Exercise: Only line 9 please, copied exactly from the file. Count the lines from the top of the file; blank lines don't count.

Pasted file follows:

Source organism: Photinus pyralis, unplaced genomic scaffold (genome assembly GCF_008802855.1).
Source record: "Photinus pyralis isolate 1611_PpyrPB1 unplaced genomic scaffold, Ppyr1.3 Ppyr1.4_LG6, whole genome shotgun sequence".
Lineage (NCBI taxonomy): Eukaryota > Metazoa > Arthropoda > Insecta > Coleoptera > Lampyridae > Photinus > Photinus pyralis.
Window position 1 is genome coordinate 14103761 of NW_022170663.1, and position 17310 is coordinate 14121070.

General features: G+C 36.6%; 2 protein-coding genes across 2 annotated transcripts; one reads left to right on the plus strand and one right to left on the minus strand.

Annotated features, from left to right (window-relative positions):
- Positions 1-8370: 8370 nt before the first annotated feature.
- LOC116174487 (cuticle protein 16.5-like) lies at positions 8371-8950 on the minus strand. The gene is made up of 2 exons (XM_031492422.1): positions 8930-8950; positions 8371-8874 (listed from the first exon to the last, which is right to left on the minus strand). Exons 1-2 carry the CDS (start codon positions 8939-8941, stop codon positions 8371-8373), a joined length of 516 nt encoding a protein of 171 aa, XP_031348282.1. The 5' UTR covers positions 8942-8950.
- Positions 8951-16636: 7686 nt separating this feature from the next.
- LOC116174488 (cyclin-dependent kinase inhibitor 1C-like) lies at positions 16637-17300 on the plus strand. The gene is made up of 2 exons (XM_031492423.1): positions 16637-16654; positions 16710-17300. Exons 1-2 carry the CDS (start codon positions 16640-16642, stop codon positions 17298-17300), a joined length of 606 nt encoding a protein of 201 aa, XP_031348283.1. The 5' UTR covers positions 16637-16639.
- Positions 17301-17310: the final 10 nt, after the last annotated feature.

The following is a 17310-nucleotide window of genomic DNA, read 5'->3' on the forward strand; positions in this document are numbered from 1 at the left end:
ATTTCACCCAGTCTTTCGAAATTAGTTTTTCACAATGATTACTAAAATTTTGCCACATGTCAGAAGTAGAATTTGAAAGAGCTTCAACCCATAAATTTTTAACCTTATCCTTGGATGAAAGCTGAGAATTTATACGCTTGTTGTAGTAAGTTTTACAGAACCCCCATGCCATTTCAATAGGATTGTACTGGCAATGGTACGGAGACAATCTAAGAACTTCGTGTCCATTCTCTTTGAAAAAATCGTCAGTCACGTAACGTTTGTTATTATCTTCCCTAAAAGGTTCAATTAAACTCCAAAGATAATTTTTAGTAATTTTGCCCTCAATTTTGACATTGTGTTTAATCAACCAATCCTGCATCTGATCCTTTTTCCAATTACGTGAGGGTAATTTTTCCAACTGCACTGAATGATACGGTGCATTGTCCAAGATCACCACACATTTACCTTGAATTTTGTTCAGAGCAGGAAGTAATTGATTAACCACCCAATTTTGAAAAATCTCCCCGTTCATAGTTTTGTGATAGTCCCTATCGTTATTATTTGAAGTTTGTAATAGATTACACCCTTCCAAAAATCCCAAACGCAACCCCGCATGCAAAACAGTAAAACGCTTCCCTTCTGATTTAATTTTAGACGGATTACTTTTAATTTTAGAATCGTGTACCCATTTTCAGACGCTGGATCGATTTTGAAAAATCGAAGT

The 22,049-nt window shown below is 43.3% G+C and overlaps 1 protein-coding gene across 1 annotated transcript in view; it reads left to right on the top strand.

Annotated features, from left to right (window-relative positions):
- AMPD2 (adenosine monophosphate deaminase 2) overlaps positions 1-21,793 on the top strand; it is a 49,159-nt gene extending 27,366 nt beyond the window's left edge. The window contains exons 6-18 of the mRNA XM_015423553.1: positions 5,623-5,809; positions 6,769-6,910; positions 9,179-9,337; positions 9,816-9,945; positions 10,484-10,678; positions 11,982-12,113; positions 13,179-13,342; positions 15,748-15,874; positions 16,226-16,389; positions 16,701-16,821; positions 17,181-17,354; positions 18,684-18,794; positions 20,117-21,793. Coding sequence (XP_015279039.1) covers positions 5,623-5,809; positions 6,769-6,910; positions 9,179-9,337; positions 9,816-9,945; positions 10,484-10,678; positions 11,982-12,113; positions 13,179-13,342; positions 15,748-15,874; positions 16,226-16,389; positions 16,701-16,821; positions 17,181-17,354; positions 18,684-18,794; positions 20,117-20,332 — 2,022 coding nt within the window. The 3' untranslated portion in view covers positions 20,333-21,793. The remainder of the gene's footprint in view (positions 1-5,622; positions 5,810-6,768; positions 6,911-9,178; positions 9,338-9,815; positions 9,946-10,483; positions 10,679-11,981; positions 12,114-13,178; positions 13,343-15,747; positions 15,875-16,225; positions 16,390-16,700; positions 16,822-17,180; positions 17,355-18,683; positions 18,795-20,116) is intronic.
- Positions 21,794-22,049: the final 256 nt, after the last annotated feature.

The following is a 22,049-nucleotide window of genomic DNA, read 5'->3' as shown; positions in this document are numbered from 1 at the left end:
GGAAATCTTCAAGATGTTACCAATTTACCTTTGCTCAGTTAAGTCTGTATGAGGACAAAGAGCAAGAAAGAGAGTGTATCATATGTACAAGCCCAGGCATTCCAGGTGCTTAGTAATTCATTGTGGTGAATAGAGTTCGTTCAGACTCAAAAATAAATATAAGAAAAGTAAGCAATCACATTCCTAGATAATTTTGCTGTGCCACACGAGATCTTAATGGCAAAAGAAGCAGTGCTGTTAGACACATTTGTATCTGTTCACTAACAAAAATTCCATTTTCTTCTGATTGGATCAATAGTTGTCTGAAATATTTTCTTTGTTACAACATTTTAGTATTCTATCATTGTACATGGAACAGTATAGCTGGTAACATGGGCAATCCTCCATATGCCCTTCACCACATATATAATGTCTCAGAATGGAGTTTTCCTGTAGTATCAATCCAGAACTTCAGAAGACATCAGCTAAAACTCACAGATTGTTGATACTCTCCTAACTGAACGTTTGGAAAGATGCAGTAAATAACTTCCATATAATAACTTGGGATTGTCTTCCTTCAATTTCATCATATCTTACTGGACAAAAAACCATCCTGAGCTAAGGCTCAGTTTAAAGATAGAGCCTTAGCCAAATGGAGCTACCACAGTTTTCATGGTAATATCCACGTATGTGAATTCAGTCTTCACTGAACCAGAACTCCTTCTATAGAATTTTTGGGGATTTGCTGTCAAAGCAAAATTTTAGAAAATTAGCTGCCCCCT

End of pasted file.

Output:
- Positions 8951-16636: 7686 nt separating this feature from the next.